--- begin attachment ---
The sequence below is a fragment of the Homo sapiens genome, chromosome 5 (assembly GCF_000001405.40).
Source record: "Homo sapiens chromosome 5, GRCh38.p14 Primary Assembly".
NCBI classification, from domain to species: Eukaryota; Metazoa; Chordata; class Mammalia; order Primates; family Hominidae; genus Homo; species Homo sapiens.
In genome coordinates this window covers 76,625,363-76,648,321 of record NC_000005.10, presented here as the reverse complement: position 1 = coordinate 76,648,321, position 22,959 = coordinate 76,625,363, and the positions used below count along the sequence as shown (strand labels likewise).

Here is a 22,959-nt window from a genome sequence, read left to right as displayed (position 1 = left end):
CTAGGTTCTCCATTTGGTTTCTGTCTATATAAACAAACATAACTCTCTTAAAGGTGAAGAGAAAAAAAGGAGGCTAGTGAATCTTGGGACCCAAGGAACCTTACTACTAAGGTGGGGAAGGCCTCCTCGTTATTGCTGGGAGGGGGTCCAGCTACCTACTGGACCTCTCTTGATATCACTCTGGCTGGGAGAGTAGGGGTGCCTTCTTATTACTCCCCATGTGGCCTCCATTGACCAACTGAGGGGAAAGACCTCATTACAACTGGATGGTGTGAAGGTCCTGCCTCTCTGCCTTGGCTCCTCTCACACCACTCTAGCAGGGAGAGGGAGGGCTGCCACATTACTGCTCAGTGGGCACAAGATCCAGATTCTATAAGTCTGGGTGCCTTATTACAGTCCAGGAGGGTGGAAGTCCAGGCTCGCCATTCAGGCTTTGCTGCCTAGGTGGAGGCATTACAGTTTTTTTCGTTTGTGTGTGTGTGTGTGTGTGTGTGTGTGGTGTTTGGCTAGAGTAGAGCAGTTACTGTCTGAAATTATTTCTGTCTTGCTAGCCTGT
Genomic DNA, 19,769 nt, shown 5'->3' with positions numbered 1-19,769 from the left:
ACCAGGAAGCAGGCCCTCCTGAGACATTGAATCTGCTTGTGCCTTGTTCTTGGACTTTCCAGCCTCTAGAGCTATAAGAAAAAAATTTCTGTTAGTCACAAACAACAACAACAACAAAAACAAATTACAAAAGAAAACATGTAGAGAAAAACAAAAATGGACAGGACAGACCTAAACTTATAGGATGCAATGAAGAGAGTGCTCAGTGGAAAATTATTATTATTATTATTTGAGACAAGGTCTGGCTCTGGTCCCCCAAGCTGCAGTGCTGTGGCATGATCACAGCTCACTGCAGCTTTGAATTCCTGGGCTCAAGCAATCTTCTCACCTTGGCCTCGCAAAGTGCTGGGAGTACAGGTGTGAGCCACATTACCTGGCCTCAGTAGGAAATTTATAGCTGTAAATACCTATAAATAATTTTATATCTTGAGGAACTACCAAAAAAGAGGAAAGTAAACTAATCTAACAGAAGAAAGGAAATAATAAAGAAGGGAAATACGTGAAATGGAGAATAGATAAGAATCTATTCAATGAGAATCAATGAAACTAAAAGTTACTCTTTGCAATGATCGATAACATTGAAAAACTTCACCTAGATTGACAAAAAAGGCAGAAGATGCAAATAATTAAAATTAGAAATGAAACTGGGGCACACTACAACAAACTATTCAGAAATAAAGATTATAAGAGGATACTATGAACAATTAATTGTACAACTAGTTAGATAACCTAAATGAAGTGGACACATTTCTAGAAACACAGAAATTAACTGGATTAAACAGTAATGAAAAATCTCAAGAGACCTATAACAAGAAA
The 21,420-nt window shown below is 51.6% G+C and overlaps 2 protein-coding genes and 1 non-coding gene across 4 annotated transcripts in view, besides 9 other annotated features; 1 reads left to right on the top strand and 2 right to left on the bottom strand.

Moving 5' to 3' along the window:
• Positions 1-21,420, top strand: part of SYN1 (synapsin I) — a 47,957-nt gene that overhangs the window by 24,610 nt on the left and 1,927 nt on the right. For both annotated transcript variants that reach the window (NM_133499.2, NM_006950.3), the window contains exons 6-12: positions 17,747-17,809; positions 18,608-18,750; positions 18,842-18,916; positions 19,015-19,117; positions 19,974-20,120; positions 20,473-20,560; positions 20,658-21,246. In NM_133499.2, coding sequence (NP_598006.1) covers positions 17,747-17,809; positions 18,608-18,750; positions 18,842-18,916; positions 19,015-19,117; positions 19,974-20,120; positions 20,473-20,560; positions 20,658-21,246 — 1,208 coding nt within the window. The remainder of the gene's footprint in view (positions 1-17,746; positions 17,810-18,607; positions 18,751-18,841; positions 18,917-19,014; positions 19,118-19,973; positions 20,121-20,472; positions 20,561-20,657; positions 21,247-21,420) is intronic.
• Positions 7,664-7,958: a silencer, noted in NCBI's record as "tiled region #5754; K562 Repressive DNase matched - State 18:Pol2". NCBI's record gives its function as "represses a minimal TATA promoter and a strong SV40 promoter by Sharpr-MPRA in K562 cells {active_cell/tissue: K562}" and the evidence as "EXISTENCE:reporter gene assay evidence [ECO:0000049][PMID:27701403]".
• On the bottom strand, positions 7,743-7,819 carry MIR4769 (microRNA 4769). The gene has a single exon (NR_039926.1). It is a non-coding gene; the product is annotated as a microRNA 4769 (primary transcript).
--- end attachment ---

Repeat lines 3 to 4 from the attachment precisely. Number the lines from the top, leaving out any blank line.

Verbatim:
NCBI classification, from domain to species: Eukaryota; Metazoa; Chordata; class Mammalia; order Primates; family Hominidae; genus Homo; species Homo sapiens.
In genome coordinates this window covers 76,625,363-76,648,321 of record NC_000005.10, presented here as the reverse complement: position 1 = coordinate 76,648,321, position 22,959 = coordinate 76,625,363, and the positions used below count along the sequence as shown (strand labels likewise).